It is 1978 and I have as usual selected three off-List movies to watch and review. This was more difficult than usual with plenty of great movies to choose from, yet I was never in doubt that I had to watch and review “Animal House”.
“Animal House” is the mother of all college comedies. Every single college comedy made since refers back to this movie, some more directly than others, whether it be the Nerds movies, American Pie (though technically high school) or “Accepted”. “Animal House” founded an entire genre and still remains among the best.
At the Faber college we find two polar opposite fraternities, the elite Omega house and the cool Delta house. While the Omega’s are straightlaced, elitist and mean, the Delta’s are fun, open and rebellious towards authorities. It is 1962 and the Delta’s are doing their best to party and skip actual schoolwork. The Deltas include such notable characters as Bluto (John Belushi), Otter (Tim Matheson), Flounder (Stephen Furst), D-Day (Bruce McGill), Hoover (James Widdoes) and many more.
Dean Vernon Wormer (John Vernon) has long seen the Deltas as a disgrace to the college and is looking for a good excuse to close it and expel the Deltas. To that end, he is setting the Omegas up to find dirt on them. This of course starts, if not simply extends, an ongoing war between the fraternities. The pranks pulled are awesome and hilarious.
In the end however the Dean manages to get them expelled and rather than repairing the situation, the Deltas set out on full scale rebellion. Crazy, career-suicidal, and outrageous.
There is no question this is one of the funniest college movies ever made. It is not a joke per minute style, but the setup and the pranks that are hilarious. The horse prank is gorgeous and Belushi is fun just by appearing. But it is also a rebellion movie in the tradition of “Zero de Conduit” and “If…”, where the students are challenging the system in an all-out attack, from which there is no way back. That makes it a very seventies movie in a way few college movies have been since. The way the Deltas are solving their problems by simply not addressing them is very counterculture. It takes a little to get the head into that mindset.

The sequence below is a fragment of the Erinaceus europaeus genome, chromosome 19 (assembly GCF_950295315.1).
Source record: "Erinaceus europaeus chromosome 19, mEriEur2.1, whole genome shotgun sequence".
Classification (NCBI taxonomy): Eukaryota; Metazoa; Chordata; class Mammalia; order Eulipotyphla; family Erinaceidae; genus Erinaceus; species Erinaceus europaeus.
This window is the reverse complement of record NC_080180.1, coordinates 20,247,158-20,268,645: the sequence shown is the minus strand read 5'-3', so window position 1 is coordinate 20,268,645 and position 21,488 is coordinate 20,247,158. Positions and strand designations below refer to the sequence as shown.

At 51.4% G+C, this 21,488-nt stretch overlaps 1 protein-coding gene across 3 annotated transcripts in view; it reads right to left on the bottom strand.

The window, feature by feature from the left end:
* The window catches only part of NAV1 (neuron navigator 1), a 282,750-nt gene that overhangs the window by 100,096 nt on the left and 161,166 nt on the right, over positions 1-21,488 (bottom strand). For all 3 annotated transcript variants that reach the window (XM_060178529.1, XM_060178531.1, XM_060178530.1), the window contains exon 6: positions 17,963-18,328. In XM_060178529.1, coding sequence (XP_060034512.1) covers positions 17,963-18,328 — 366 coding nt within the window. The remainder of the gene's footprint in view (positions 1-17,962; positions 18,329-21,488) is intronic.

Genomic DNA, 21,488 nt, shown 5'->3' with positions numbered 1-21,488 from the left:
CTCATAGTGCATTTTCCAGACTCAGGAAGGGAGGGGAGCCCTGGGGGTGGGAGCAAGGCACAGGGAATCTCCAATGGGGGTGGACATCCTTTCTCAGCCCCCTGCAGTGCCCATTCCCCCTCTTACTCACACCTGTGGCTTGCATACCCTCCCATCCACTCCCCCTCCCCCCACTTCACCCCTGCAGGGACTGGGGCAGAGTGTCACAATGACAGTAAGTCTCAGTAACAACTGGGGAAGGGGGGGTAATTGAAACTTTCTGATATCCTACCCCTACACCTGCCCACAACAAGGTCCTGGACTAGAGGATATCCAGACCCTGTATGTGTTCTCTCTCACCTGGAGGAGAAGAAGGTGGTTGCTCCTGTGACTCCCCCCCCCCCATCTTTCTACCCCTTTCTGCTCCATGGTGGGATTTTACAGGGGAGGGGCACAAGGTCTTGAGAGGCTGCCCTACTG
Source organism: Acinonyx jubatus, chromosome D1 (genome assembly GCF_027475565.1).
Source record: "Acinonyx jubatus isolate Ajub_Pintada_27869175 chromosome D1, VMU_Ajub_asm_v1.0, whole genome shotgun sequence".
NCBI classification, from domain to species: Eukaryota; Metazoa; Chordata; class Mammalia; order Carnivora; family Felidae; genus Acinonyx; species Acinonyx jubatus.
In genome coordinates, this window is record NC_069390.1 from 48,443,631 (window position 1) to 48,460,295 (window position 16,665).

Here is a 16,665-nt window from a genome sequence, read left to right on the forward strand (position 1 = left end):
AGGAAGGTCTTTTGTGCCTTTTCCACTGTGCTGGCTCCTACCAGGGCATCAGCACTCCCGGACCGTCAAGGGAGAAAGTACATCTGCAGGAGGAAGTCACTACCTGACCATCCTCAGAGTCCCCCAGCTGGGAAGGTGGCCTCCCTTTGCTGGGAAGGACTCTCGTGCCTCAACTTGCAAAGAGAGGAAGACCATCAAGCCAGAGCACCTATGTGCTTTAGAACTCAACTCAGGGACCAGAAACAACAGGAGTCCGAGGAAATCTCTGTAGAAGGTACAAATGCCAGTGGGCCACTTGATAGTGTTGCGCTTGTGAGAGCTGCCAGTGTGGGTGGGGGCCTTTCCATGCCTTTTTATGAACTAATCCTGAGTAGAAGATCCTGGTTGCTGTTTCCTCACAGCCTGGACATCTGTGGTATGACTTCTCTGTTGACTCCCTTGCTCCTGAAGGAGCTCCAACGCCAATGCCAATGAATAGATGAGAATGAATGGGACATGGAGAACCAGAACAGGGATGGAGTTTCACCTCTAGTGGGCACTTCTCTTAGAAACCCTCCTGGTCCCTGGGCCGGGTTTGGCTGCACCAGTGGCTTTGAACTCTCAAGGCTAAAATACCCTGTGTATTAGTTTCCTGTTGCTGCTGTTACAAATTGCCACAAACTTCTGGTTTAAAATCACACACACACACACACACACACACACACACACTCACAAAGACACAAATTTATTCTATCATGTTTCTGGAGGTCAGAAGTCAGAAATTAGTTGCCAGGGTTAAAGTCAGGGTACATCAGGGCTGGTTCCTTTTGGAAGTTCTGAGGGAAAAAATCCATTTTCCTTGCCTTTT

Everybody involved in this movie, with the exception of Donald Sutherland and Verna Bloom, were in the beginning of their career and if “Animal House” did not make them, then it was at least a huge step forward. John Landis as director, Harold Ramis as scriptwriter and Ivan Reitman as producer all went on to become huge. If you do not recognize those names, I am wondering why you are reading this blog. Karen Allen as Katy, Kevin Bacon as Chip Diller and Bruce McGill started out here and got excellent careers as did much of the cast. Even Elmer Bernstein with a long career in scoring behind him founded a new way of scoring comedies and did little else for the next ten years.
In fact, as great as “Animal House” is on it own, its real value should be measured in its legacy. Who has not been to a toga party in college? Who does not recognize these types from their college days? In fact, what campus did not screen this movie over the next forty years (I know our dorm did… a few times…). “Animal House” has left its mark everywhere.
It was also one of the few movies John Belushi did in his far too short career.
Don’t throw away you student years, but if you have to, this is the way to do it.